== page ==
Add butterbeans back into dumplings and broth. Reseason as desired and serve immediately!

Ham Dumplings

This is perfect for your ham leftovers!

2 c. self-rising cornmeal mix
Salt & pepper
Hot water
1 cup flour
1 cup onion, chopped
Ham broth
2 cups chopped ham

Mix all ingredients together with just enough boiling water so that it sticks together. Drop by spoonfuls into simmering ham broth. Make about 5-6 dumplings at a time, covering and cooking in ham broth about 5-7 minutes. Remove lid, turn dumplings, cover and then cook another 5 minutes. Repeat this until all the dough is used.

Add in chopped ham and eat!

Cathy's Pierogi's

1 egg
2 heaping tablespoons sour cream
1 cup milk
1 cup water
4 1/2 to 5 cups flour

In bowl whisk egg, add sour cream, whisk until smooth. Add milk and water , whisk until combined. Slowly add about 3 cups flour and stir to combine with a wooden spoon.

Turn dough out onto a well floured surface and work in about 1 cup flour as you knead. Knead for about 10 minutes working in another 1/2 cup flour. Dough should be elastic and not sticky. Be careful not to add too much flour as this will toughen the dough. Throw dough in lightly floured bowl and cover with plastic wrap to rest while preparing fillings.

There are different fillings: Next, place a large pot of salted water over high heat and bring to a boil. Lay a clean linen towel on your counter and distribute 2 tablespoons cornmeal over towel to prevent sticking.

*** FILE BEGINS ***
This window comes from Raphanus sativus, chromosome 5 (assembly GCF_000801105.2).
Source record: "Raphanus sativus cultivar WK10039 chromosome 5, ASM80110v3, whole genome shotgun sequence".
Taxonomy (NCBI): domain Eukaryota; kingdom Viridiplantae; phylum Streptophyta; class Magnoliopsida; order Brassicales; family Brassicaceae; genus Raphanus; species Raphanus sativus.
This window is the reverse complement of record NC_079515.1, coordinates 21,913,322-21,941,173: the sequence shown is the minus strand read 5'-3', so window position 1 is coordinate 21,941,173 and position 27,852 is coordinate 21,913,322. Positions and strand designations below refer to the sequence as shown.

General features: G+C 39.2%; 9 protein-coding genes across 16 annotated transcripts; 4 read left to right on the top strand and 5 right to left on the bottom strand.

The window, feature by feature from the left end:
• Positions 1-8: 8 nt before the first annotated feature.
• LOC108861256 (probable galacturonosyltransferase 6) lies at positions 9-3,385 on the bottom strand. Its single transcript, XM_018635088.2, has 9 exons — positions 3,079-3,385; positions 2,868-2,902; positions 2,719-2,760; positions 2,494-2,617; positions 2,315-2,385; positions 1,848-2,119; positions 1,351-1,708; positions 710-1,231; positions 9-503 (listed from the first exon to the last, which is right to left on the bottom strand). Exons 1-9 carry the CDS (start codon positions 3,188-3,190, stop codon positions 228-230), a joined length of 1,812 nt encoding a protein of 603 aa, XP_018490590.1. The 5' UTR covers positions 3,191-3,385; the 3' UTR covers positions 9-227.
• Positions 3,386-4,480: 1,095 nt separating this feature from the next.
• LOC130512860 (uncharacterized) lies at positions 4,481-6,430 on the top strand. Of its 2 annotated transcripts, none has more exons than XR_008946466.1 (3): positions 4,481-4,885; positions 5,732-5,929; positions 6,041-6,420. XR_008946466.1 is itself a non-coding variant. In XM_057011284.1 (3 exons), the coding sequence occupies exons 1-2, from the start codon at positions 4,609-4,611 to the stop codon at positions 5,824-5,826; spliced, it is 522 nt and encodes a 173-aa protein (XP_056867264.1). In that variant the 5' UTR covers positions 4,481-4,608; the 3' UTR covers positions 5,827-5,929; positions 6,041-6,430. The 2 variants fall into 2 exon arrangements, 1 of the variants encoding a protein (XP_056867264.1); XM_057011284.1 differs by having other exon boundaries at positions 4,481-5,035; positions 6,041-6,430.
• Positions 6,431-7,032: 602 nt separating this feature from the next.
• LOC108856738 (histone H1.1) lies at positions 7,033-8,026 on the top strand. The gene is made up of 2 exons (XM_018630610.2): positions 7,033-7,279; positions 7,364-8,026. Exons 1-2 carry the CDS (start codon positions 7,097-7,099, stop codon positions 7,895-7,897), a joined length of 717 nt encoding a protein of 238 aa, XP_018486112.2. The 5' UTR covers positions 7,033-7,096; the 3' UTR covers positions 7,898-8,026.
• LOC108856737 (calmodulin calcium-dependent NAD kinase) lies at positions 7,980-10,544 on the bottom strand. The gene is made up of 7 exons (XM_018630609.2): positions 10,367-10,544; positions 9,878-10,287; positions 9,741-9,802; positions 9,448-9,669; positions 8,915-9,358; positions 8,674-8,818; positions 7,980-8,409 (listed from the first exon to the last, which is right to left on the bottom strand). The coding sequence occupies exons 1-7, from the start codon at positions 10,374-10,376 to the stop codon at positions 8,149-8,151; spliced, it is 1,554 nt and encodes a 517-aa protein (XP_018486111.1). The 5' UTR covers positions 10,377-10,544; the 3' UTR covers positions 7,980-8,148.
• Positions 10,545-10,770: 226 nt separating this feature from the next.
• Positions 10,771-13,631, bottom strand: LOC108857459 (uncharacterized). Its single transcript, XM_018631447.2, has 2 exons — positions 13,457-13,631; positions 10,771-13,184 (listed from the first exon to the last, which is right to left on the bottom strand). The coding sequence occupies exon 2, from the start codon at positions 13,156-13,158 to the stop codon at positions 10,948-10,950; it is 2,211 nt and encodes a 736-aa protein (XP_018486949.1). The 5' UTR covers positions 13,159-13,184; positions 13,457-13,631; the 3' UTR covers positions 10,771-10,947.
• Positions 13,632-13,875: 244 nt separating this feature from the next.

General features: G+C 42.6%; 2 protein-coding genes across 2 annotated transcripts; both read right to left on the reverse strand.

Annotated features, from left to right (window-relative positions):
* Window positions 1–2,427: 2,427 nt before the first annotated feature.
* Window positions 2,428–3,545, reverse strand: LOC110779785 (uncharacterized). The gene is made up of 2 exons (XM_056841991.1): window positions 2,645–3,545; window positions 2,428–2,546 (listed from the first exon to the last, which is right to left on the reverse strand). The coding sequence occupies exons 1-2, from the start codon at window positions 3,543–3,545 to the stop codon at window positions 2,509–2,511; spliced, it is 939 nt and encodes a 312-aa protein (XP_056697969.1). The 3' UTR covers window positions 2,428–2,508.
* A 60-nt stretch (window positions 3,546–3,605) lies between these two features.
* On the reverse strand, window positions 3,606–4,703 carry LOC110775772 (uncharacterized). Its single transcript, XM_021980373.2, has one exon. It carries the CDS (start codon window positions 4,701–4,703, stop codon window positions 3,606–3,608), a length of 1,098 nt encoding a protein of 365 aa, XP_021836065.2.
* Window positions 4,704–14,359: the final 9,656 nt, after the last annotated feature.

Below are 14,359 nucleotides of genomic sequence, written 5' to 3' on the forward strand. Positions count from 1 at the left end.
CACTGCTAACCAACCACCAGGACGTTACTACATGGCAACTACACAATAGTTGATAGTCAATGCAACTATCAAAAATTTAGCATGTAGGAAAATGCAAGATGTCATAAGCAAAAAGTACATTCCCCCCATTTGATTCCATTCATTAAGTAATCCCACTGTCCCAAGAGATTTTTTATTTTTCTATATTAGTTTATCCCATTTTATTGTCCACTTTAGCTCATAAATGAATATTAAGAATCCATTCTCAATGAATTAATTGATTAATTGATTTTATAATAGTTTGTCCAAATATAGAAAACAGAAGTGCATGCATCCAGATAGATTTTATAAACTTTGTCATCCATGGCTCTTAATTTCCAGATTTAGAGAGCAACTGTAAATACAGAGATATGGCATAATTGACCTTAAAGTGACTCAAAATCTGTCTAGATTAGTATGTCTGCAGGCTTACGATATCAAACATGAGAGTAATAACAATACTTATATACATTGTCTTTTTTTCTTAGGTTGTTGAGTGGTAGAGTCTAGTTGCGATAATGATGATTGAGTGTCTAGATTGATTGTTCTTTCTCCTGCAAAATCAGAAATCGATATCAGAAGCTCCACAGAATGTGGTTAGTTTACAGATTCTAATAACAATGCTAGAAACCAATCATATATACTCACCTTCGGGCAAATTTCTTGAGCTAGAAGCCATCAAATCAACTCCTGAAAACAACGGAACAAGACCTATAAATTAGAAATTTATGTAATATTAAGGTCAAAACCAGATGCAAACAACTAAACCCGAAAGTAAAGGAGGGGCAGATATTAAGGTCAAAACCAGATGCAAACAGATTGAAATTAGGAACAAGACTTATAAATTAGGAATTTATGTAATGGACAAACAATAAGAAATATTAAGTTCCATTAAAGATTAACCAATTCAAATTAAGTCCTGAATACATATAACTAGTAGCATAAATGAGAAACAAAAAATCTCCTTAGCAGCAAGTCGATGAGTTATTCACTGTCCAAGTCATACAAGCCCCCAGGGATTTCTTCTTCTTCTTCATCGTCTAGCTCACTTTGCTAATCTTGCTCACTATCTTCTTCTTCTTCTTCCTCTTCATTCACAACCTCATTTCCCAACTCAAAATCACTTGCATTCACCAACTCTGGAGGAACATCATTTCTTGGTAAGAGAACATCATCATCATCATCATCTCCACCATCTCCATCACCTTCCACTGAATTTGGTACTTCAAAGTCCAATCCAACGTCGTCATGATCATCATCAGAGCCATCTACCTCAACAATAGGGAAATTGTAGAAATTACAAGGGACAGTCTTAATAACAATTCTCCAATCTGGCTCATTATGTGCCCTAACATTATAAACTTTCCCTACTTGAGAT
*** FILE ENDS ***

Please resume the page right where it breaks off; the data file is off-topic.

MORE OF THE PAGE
Roll out dough on floured surface to 1/8 inch thick. Use a glass or cookie cutter about 2 1/2 inches diameter and cut out as many circles you can. (I use a cutter about 4" to 5") Put filling in center of dough circle and pinch edges forming a well sealed crescent. Place on linen towel. Repeat, Repeat, Repeat, etc.

Place pierogi in the boiling water in small batches. They will sink to the bottom of the pot and then rise to the top. Once they rise, let them cook for about 1 more minute. Take out and serve with melted butter drizzled over them.

**Note: after they rise and cook, I put them on drying racks to dry. Place them on cookie sheets and freeze them (so they don't stick together when bagged, when frozen I then bag them 6 in a bag for dinners. When you want to have some, simply defrost the bagged buggers, defrost and fry in onions and butter.

I have also tried potato and sausage filling, etc. Use your imagination! Enjoy.

S.D.'s Real South Dumplins

1 small chicken (looked about 3 lbs)
About 3 cups self-rising flour
About 2T vegetable oil (she used canola)
2 eggs
salt and pepper to taste

Put chicken (no giblets) in pot with water to cover. Bring to boil. Boil chicken with a little salt and pepper for an hour and a half. Remove chicken and set aside. Slip dumplings into boiling water as they're formed: